Case Study: Iranian Illicit Financing for Quds Force’s Overseas Purchases

by David Albright and Jack Dishner

December 17, 2014

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Iran faces many difficulties in financing its illegal overseas procurement operations. A window into Iran’s methods to free up funds internationally despite sanctions was provided recently by a November 18, 2014 Reuters report.1 It reported on Chinese private and financial companies linked to the Islamic Revolutionary Guards Quds Force, an elite group that supports pro-Iranian militant groups in the Middle East. Because Iran is expected to continue such violations of sanctions after a comprehensive nuclear agreement is achieved, U.S., EU, and United Nations Security Council sanctions will need to continue on certain financial activities and on proliferation sensitive goods. This case demonstrates that the removal of international, regional, and national sanctions on Iran will need to proceed with great caution.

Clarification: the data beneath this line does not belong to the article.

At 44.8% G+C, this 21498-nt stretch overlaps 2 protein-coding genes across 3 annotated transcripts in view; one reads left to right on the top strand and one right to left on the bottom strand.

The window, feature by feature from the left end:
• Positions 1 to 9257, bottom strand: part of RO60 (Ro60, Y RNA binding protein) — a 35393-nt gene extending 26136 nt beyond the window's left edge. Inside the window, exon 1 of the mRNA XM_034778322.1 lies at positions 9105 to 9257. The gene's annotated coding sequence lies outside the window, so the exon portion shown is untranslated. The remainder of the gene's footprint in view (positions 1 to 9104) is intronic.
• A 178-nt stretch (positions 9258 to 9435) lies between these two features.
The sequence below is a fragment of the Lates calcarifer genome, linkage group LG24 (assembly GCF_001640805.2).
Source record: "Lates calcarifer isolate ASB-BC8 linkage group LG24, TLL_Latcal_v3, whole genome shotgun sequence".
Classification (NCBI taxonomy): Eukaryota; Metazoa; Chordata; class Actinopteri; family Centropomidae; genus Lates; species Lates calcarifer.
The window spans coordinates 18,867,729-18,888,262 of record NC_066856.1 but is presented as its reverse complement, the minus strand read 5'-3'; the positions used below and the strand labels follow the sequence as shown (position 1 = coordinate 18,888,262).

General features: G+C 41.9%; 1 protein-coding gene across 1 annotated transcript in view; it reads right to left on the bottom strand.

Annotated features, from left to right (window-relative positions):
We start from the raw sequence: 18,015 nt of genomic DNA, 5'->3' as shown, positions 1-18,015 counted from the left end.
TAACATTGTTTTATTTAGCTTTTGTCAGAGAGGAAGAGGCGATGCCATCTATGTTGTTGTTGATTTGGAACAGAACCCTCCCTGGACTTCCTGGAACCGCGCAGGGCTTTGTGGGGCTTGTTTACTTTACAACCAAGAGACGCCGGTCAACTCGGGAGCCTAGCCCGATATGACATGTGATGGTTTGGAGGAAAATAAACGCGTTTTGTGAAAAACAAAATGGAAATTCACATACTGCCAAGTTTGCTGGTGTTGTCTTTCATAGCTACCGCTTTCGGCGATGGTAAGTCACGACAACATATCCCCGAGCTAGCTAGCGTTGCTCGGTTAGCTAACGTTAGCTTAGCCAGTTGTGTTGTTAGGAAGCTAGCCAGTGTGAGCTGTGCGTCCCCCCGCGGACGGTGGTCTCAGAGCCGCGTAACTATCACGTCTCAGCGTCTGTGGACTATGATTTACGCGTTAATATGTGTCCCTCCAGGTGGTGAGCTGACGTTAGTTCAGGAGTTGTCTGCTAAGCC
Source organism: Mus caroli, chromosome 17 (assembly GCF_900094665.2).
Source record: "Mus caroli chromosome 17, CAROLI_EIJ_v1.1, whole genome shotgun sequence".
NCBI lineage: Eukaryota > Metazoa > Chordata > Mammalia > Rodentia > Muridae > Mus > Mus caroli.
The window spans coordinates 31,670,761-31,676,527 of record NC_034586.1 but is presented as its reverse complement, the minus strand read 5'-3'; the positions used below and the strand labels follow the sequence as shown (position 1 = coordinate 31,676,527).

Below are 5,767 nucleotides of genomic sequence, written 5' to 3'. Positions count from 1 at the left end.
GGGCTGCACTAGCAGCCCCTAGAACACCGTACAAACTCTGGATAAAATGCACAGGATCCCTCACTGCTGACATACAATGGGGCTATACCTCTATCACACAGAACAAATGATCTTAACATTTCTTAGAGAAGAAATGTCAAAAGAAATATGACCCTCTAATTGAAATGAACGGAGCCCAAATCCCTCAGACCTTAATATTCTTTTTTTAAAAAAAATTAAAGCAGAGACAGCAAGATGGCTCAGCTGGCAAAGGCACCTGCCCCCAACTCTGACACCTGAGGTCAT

According to the Reuters report, “A Western intelligence report reviewed by Reuters stated that Shenzhen Lanhao Electronic Technology Co Ltd is one of several companies in China that receives money from Iran through a Chinese bank.”2 These transfers reportedly help finance the Quds Force. The financial transactions are reportedly conducted through the Central Bank of Iran (CBI), which has accounts with a Chinese National Petroleum, Bank of Kunlun. The Quds initiate transfers to Chinese entities owned by the Quds, or to Chinese companies owed money by the Quds, such as Shenzhen Lanhao.3

According to the intelligence report reviewed by Reuters, once Kunlun transfers the money to other entities the Quds can use it for various covert acquisitions in other countries. These entities such as Shenzhen Lanhao seem to have inaccurate lists of staff and addresses. The business manager of Shenzhen Lanhao claimed to never have worked for the company. Furthermore, the company’s address is located Shenzhen’s western suburbs and the owners of the apartment complex told Reuters that they had never heard of Shenzhen Lanhao.4